Shortly thereafter, we realized we had to make tracks to make our appointed dinner meeting with BFF and her hubs, who moved to the bay area a month ago, so we headed back to the hotel to dry off a little beforehand. Note to visitors of the King George Hotel staying in the west-facing room on the fifth floor: Sorry the hairdryer smells like feet, but I only brought the one pair of shoes and it was wet and cold that day. Onward.
We all wandered west, through the Tenderloin, toward some highly rated northern Indian grub. Along the way, we passed a needle exchange center, where TLOML ran into a friend he hadn’t seen since college years earlier. She’s a lawyer now, representing the org, and happened to be packing it in for the weekend. How weird is that, running into someone you once knew in a small town thousands of miles away? Tiny world!
We finally made it to Shalimar, and promptly packed ourselves as full of naan-y, saucy goodness as we were able. Trust me, we worked very, very hard at it. After, we headed to a bar for a drink apiece, save BFF, who is off the sauce due to no-doubt-adorably gestating BFF Jr. This, by the way, is a most exciting development, and I cannot wait to buy onesies with inappropriate slogans written on them for when the wee one makes his or her anxiously awaited appearance. CANNOT WAIT. I’m thinking something from this collection right here.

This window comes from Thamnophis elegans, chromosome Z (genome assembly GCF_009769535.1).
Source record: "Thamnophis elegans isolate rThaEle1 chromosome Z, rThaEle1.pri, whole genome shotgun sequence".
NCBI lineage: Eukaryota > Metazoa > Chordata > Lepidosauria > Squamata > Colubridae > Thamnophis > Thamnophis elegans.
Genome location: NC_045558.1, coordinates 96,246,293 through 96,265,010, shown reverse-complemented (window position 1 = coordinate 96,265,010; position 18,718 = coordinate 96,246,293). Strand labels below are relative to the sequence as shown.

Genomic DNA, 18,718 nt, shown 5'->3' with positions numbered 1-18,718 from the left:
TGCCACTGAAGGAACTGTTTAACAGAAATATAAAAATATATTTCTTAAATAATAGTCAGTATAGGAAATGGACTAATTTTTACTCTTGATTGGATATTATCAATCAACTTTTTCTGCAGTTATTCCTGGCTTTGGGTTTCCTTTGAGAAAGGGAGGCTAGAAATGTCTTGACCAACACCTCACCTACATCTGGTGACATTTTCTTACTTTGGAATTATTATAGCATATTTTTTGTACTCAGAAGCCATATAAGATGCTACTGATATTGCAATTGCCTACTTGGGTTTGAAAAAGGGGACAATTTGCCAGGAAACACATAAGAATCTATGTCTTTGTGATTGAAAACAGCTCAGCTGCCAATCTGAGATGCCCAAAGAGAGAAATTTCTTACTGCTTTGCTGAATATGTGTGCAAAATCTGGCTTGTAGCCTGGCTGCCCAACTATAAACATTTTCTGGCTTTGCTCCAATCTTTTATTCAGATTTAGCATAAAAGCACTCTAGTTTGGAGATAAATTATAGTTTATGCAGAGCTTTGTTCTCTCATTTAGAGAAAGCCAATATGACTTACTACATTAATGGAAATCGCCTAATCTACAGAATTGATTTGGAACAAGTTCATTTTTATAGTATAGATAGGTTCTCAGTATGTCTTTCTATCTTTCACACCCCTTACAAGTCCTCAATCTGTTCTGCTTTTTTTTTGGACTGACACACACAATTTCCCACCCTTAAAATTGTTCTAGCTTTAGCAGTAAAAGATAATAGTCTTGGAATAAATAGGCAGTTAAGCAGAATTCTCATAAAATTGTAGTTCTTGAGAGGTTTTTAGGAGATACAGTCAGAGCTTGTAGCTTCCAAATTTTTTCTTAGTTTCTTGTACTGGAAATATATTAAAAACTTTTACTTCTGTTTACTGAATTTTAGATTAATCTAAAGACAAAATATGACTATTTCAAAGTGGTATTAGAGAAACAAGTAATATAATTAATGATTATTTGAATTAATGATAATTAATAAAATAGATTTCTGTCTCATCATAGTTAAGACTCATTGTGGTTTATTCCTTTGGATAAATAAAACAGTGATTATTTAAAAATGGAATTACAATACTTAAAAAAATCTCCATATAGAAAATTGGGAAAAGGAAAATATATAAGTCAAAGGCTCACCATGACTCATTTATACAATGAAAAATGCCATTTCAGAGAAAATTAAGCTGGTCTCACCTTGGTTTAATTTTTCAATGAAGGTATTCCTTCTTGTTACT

After making plans to meet up and enjoy more touristy excitements the next day, we parted company and TLOML and I crashed hard at the hotel. We pushed it to midnight, though. We’re goddamn rockstars.
Once TLOML realized there would be no Amber Rose in the flesh, we set off, up what felt like all of the hills, to find Chinatown. It seemed like a good place to start: visually stimulating, full of delicious foods. We picked a spot at random and ordered enough of the menu to feed a small family. Because what you need after a long flight is a salt extravaganza to really amp up the bloat factor.